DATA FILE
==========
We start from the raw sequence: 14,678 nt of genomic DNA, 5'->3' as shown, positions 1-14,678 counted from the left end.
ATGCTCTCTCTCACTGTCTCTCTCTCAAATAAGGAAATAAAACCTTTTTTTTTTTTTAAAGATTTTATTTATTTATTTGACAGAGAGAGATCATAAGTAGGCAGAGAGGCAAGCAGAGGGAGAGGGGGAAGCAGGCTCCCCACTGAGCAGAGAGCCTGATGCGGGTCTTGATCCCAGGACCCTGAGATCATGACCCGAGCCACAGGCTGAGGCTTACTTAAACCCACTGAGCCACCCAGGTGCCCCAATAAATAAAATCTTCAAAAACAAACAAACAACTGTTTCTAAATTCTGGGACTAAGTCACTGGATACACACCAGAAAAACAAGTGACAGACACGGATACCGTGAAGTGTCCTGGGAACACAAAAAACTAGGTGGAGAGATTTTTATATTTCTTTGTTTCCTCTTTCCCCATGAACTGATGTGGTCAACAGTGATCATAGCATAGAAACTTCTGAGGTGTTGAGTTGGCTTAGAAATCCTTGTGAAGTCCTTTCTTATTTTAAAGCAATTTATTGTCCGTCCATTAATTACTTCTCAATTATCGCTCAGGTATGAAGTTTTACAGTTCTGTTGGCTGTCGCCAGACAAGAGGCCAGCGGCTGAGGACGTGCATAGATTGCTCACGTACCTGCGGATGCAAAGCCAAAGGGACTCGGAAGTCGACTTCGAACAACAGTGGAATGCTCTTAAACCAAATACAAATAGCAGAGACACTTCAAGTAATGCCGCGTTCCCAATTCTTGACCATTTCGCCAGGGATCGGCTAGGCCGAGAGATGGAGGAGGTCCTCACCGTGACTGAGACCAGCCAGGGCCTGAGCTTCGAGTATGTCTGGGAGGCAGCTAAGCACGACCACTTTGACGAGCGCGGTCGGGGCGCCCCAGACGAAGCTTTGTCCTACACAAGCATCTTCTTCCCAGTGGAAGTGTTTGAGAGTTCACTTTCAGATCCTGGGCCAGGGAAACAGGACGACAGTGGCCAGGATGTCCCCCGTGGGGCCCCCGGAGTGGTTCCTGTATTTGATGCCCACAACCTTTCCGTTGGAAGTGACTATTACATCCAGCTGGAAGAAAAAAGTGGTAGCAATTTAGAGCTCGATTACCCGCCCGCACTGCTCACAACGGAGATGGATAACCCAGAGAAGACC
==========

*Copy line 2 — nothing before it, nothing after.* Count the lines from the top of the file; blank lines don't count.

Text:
ATGCTCTCTCTCACTGTCTCTCTCTCAAATAAGGAAATAAAACCTTTTTTTTTTTTTAAAGATTTTATTTATTTATTTGACAGAGAGAGATCATAAGTAGGCAGAGAGGCAAGCAGAGGGAGAGGGGGAAGCAGGCTCCCCACTGAGCAGAGAGCCTGATGCGGGTCTTGATCCCAGGACCCTGAGATCATGACCCGAGCCACAGGCTGAGGCTTACTTAAACCCACTGAGCCACCCAGGTGCCCCAATAAATAAAATCTTCAAAAACAAACAAACAACTGTTTCTAAATTCTGGGACTAAGTCACTGGATACACACCAGAAAAACAAGTGACAGACACGGATACCGTGAAGTGTCCTGGGAACACAAAAAACTAGGTGGAGAGATTTTTATATTTCTTTGTTTCCTCTTTCCCCATGAACTGATGTGGTCAACAGTGATCATAGCATAGAAACTTCTGAGGTGTTGAGTTGGCTTAGAAATCCTTGTGAAGTCCTTTCTTATTTTAAAGCAATTTATTGTCCGTCCATTAATTACTTCTCAATTATCGCTCAGGTATGAAGTTTTACAGTTCTGTTGGCTGTCGCCAGACAAGAGGCCAGCGGCTGAGGACGTGCATAGATTGCTCACGTACCTGCGGATGCAAAGCCAAAGGGACTCGGAAGTCGACTTCGAACAACAGTGGAATGCTCTTAAACCAAATACAAATAGCAGAGACACTTCAAGTAATGCCGCGTTCCCAATTCTTGACCATTTCGCCAGGGATCGGCTAGGCCGAGAGATGGAGGAGGTCCTCACCGTGACTGAGACCAGCCAGGGCCTGAGCTTCGAGTATGTCTGGGAGGCAGCTAAGCACGACCACTTTGACGAGCGCGGTCGGGGCGCCCCAGACGAAGCTTTGTCCTACACAAGCATCTTCTTCCCAGTGGAAGTGTTTGAGAGTTCACTTTCAGATCCTGGGCCAGGGAAACAGGACGACAGTGGCCAGGATGTCCCCCGTGGGGCCCCCGGAGTGGTTCCTGTATTTGATGCCCACAACCTTTCCGTTGGAAGTGACTATTACATCCAGCTGGAAGAAAAAAGTGGTAGCAATTTAGAGCTCGATTACCCGCCCGCACTGCTCACAACGGAGATGGATAACCCAGAGAAGACC